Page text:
The 4th Circuit reversed, holding that the fraudulent billing claims did trigger coverage because the phrase “arising out of” must be construed broadly to require only some “causal connection” between the conduct defined in the policy and the injury for which coverage is sought. The court concluded that while billing is not itself a medical professional service, the billing does bear a causal relationship to the injury claimed.   

Author: Jared Burtner


Eleventh Circuit Upholds Decision Finding Multi-Auto Collision Constitutes Single Accident Under Georgia Law

The 11th U.S. Circuit Court of Appeals recently held that the “cause” theory applies to determine the number of accidents in a multi-auto collision under Georgia law when the policy definition of “accident” is merely inclusive. Grange Mut. Cas. Co. v. Slaughter, 958 F.3d 1050 (11th Cir. 2020).

While acting in the scope of employment for a trucking company, the driver of a dump truck owned by the trucking company collided with two vehicles in rapid succession. The drivers of both vehicles filed separate suits against the trucking company and its insurer, which filed a declaratory judgment action. Its policy defined the term “accident” to include “continuous or repeated exposure to the same conditions resulting in ‘bodily injury’ or ‘property damage.’” The insured and other defendants argued that multiple collisions could never constitute the exact “same conditions” and that the subject accident was actually multiple accidents. The insurer argued that the definition of “accident” contained in the policies conformed to the “cause” theory as described in State Auto Property and Casualty Co. v. Matty, 690 S.E. 2d 614 (Ga. 2010). The court held that there was a single accident.

The 11th Circuit affirmed. In State Auto, the Georgia Supreme Court adopted the “cause” theory to determine the number of accidents in liability cases “in the absence of a specific, contrary definition of ‘accident.’” The 11th Circuit held that the policy’s definition of “accident” was neither “specific” nor “contrary,” but instead merely stated what an accident includes, not what an accident is. It held that since the driver of the dump truck did not regain control of the truck after the initial collision, there was no intervening cause giving rise to a second accident.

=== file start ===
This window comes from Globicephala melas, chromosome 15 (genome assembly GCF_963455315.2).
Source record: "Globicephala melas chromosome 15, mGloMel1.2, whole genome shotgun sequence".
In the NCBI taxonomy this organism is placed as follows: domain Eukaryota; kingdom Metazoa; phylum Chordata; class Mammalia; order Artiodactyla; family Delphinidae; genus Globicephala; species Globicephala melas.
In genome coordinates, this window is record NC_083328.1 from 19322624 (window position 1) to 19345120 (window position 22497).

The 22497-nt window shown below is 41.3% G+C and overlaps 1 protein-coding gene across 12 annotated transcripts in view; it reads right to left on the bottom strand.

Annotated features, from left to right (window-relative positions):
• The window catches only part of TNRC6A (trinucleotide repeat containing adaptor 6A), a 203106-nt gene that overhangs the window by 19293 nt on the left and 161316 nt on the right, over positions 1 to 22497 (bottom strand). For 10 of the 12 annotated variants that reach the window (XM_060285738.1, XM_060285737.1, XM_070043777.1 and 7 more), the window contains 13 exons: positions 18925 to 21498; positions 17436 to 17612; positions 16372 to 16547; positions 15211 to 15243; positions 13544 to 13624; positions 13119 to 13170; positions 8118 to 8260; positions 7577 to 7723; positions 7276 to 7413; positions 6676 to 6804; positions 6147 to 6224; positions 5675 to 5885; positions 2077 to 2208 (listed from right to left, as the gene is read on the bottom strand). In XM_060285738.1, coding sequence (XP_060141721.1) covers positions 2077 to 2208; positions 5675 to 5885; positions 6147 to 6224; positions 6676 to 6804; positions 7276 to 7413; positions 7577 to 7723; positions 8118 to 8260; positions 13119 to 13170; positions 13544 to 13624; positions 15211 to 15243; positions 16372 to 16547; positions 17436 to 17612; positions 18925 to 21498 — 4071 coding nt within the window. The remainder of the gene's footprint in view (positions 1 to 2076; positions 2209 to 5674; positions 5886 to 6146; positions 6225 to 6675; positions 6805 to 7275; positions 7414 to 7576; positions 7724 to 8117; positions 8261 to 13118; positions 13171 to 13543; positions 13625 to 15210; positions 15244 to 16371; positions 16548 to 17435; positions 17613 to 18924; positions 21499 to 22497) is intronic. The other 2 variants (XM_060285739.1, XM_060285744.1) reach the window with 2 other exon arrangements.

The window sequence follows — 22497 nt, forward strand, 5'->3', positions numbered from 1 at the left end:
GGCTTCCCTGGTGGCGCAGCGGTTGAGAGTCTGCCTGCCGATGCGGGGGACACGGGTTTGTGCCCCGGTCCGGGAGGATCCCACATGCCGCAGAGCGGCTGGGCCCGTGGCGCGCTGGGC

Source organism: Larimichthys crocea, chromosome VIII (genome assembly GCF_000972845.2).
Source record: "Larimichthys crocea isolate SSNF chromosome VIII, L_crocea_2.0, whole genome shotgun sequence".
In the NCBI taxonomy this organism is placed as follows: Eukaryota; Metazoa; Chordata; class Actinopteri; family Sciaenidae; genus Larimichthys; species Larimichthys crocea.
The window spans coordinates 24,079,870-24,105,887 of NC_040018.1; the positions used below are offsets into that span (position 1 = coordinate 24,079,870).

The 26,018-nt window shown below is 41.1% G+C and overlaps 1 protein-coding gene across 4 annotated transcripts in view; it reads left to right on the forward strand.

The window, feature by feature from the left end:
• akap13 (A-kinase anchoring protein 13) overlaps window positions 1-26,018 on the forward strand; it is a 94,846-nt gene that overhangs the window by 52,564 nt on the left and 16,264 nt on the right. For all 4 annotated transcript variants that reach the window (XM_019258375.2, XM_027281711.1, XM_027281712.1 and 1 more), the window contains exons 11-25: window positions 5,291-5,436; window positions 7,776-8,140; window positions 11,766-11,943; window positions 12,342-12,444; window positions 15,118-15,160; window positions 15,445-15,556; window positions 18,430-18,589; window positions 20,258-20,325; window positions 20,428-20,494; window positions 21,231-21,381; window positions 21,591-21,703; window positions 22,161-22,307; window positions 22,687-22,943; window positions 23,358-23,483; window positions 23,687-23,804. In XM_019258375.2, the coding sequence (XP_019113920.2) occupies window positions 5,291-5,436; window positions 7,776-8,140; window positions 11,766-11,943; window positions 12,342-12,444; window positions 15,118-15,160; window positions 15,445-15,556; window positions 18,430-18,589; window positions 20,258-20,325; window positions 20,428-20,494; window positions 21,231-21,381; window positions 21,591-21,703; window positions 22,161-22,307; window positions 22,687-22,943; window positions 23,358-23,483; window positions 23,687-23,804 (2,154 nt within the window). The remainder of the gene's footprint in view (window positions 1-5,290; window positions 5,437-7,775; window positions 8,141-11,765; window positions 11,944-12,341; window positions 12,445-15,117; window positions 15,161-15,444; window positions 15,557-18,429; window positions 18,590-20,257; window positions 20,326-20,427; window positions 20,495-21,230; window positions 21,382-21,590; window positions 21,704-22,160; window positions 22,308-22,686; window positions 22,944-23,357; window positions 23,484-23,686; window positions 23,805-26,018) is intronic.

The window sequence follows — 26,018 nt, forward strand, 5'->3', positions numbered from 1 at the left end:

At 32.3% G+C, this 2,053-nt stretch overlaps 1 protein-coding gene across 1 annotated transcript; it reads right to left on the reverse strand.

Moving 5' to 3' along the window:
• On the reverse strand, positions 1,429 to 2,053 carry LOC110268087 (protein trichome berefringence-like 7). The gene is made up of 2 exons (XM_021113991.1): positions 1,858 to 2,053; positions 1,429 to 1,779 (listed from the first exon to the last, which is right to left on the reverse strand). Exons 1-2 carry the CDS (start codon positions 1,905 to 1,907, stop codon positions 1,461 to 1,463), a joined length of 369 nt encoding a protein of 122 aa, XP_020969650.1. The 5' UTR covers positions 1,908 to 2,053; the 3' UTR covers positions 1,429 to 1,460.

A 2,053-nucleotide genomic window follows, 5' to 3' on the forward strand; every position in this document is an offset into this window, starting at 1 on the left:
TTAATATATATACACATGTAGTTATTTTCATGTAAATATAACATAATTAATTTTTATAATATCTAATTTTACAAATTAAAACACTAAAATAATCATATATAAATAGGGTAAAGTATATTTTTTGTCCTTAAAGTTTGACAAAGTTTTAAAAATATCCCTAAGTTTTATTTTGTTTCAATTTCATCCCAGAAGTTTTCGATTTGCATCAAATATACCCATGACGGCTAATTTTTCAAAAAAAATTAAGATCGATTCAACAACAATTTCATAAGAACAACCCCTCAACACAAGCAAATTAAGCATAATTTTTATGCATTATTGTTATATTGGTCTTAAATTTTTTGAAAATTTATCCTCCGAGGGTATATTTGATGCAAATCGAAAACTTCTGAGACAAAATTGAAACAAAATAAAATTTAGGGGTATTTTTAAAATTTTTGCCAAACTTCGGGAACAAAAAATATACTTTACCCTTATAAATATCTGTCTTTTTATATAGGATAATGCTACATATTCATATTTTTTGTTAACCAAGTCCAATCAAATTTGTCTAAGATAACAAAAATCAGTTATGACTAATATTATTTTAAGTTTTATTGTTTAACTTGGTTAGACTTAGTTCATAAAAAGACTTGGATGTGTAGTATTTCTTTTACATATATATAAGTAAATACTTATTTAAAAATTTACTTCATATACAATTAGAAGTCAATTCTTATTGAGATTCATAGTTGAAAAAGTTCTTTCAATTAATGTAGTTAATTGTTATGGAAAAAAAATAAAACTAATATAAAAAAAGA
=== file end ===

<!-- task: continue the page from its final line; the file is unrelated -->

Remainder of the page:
Author: Michael DeMaio


Florida Appellate Court Holds Anti-Concurrent Cause Provision in Exclusion Excludes Entire Loss When a Covered Cause Occurs Concurrently With an Excluded Cause

A Florida appellate court held that where water damaged property through walls and windows (an excluded cause) and also through a door (a covered cause), the all-risk policy’s anti-concurrent cause provision controls, and coverage for the entire loss is excluded. Security First Ins. Co. v. Czelusniak, 45 Fla. L. Weekly D 1151, 2020 Fla. App. LEXIS 6494 (Fla 3d DCA May 13, 2020).

An insured reported that water entered the interior of the insured property and caused damage and mold growth. The insurer denied coverage, and the insured filed suit. It was undisputed that water entered the property through walls, windows and doors. The policy explicitly excluded loss caused by water entering through walls or windows. However, water entering through doors was not excluded. The trial court granted the insured’s motion for directed verdict pursuant to the concurrent clause doctrine outlined in the case Sebo v. American Home Assurance Co., Inc., 208 So. 3d 694 (Fla. 2016) (when damage from an excluded cause occurs concurrently with a covered cause so that a fact-finder is unable to separate the two causes, the entire loss is covered).

The appellate court reversed, finding that the trial court erred in not considering the anti-concurrent cause wording in the exclusion. The policy excluded coverage for damage from water entering through walls or windows “regardless of any other cause or even contributing concurrently or in any sequence to the loss.” The court held that because that damage occurred concurrently with the damage from water through doors, coverage for the entire loss is excluded due to the anti-concurrent cause provision in the exclusion.